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In its latest statistical outlook, the Department for Work and Pensions reports that the overall rate of absolute low income in the United Kingdom—which is measured on the basis of income after housing costs—was 20 percent in 2018/19. It was estimated this amounted to 12.9 million individuals.

Organisations such as the Joseph Rowntree Foundation contend that the Covid-19 pandemic could cause more people to live in poverty, with unemployment increasing. Charities have also noted an increasing number of applications for universal credit and concerns over food security.

The Government has introduced measures to help businesses retain employees and to help individuals with their income. These include: 

  • The coronavirus job retention scheme, which allows employers to apply for a grant that covers 80 percent of an employee’s monthly wage (up to £2,500 a month), and the self-employment income support scheme, which allows self-employed people to claim a taxable grant worth 80 percent of trading profits (up to a maximum of £2,500 a month).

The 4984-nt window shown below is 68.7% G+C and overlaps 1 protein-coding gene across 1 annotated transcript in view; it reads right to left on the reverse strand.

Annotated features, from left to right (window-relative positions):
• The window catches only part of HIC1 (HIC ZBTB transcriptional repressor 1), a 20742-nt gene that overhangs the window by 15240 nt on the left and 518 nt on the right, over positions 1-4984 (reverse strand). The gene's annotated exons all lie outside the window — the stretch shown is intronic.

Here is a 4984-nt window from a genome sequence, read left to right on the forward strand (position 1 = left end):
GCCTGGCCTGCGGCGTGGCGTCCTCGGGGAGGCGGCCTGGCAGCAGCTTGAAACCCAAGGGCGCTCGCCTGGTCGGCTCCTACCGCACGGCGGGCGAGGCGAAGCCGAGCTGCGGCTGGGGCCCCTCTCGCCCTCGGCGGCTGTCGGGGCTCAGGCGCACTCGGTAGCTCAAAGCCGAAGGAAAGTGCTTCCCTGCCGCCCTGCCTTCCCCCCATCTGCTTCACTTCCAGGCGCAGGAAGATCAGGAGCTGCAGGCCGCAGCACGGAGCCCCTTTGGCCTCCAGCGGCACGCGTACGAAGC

• Changing the terms of statutory sick pay for those suffering or self-isolating from Covid-19. The new terms allow an employee to claim statutory sick pay from the first day of an absence.
  • Measures to support those affected by Covid-19 to access the welfare system, including increasing the rate of universal credit and providing access to the new style employment and support allowance.
  • Additional funding for schools, who are expected to continue providing free school meals (in the form of vouchers) to eligible pupils.
  • The creation of a hardship fund to provide council tax relief to vulnerable people and those affected by Covid-19. In addition, on 8 April 2020, the Chancellor of the Exchequer, Rishi Sunak, announced a £750 million fund for frontline charities to continue their work in supporting vulnerable people.

On 30 April 2020, Baroness Bennett of Manor Castle (Green Party) is due to ask Her Majesty’s Government “what assessment they have made of the number of people who will be (1) living in poverty, or (2) unable to meet their basic needs, as a result of Covid-19; and what steps they are taking to support such people”.

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